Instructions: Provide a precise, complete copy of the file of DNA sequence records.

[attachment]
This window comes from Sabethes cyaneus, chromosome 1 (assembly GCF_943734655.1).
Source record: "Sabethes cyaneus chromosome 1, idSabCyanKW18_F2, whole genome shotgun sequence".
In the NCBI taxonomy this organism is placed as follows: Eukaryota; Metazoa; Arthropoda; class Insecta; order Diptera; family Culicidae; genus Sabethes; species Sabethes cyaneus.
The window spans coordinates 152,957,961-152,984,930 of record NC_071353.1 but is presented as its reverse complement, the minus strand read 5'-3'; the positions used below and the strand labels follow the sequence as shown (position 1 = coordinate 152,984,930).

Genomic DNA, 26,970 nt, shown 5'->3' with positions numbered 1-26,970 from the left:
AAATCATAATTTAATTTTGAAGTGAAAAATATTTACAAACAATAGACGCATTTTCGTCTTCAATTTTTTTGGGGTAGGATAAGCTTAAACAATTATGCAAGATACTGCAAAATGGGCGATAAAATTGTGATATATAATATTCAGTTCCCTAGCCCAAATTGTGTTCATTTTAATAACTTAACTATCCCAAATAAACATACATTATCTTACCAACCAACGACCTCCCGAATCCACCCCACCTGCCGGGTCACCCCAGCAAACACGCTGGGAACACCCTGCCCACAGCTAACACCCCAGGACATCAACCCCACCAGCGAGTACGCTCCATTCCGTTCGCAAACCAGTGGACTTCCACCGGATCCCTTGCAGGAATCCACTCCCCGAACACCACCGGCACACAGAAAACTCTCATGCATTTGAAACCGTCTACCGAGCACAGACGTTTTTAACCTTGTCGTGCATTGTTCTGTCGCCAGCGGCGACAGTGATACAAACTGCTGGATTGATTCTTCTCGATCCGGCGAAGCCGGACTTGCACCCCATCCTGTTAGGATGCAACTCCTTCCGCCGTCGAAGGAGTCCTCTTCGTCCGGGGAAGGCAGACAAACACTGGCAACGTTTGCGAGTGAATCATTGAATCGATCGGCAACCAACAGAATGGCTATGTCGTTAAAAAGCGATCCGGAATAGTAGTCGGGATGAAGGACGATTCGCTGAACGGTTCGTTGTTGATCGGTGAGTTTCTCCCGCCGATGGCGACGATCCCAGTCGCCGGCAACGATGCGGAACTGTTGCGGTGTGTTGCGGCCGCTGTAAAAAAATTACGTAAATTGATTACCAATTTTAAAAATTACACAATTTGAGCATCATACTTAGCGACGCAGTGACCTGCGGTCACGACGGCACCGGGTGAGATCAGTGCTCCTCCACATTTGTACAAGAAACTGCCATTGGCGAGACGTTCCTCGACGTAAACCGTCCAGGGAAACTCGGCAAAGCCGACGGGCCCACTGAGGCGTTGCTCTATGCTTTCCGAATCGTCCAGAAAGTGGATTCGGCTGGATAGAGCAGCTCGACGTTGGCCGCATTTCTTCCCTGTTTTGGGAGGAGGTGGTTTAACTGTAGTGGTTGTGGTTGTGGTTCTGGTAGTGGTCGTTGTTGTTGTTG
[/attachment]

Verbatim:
This window comes from Sabethes cyaneus, chromosome 1 (assembly GCF_943734655.1).
Source record: "Sabethes cyaneus chromosome 1, idSabCyanKW18_F2, whole genome shotgun sequence".
In the NCBI taxonomy this organism is placed as follows: Eukaryota; Metazoa; Arthropoda; class Insecta; order Diptera; family Culicidae; genus Sabethes; species Sabethes cyaneus.
The window spans coordinates 152,957,961-152,984,930 of record NC_071353.1 but is presented as its reverse complement, the minus strand read 5'-3'; the positions used below and the strand labels follow the sequence as shown (position 1 = coordinate 152,984,930).

Genomic DNA, 26,970 nt, shown 5'->3' with positions numbered 1-26,970 from the left:
AAATCATAATTTAATTTTGAAGTGAAAAATATTTACAAACAATAGACGCATTTTCGTCTTCAATTTTTTTGGGGTAGGATAAGCTTAAACAATTATGCAAGATACTGCAAAATGGGCGATAAAATTGTGATATATAATATTCAGTTCCCTAGCCCAAATTGTGTTCATTTTAATAACTTAACTATCCCAAATAAACATACATTATCTTACCAACCAACGACCTCCCGAATCCACCCCACCTGCCGGGTCACCCCAGCAAACACGCTGGGAACACCCTGCCCACAGCTAACACCCCAGGACATCAACCCCACCAGCGAGTACGCTCCATTCCGTTCGCAAACCAGTGGACTTCCACCGGATCCCTTGCAGGAATCCACTCCCCGAACACCACCGGCACACAGAAAACTCTCATGCATTTGAAACCGTCTACCGAGCACAGACGTTTTTAACCTTGTCGTGCATTGTTCTGTCGCCAGCGGCGACAGTGATACAAACTGCTGGATTGATTCTTCTCGATCCGGCGAAGCCGGACTTGCACCCCATCCTGTTAGGATGCAACTCCTTCCGCCGTCGAAGGAGTCCTCTTCGTCCGGGGAAGGCAGACAAACACTGGCAACGTTTGCGAGTGAATCATTGAATCGATCGGCAACCAACAGAATGGCTATGTCGTTAAAAAGCGATCCGGAATAGTAGTCGGGATGAAGGACGATTCGCTGAACGGTTCGTTGTTGATCGGTGAGTTTCTCCCGCCGATGGCGACGATCCCAGTCGCCGGCAACGATGCGGAACTGTTGCGGTGTGTTGCGGCCGCTGTAAAAAAATTACGTAAATTGATTACCAATTTTAAAAATTACACAATTTGAGCATCATACTTAGCGACGCAGTGACCTGCGGTCACGACGGCACCGGGTGAGATCAGTGCTCCTCCACATTTGTACAAGAAACTGCCATTGGCGAGACGTTCCTCGACGTAAACCGTCCAGGGAAACTCGGCAAAGCCGACGGGCCCACTGAGGCGTTGCTCTATGCTTTCCGAATCGTCCAGAAAGTGGATTCGGCTGGATAGAGCAGCTCGACGTTGGCCGCATTTCTTCCCTGTTTTGGGAGGAGGTGGTTTAACTGTAGTGGTTGTGGTTGTGGTTCTGGTAGTGGTCGTTGTTGTTGTTG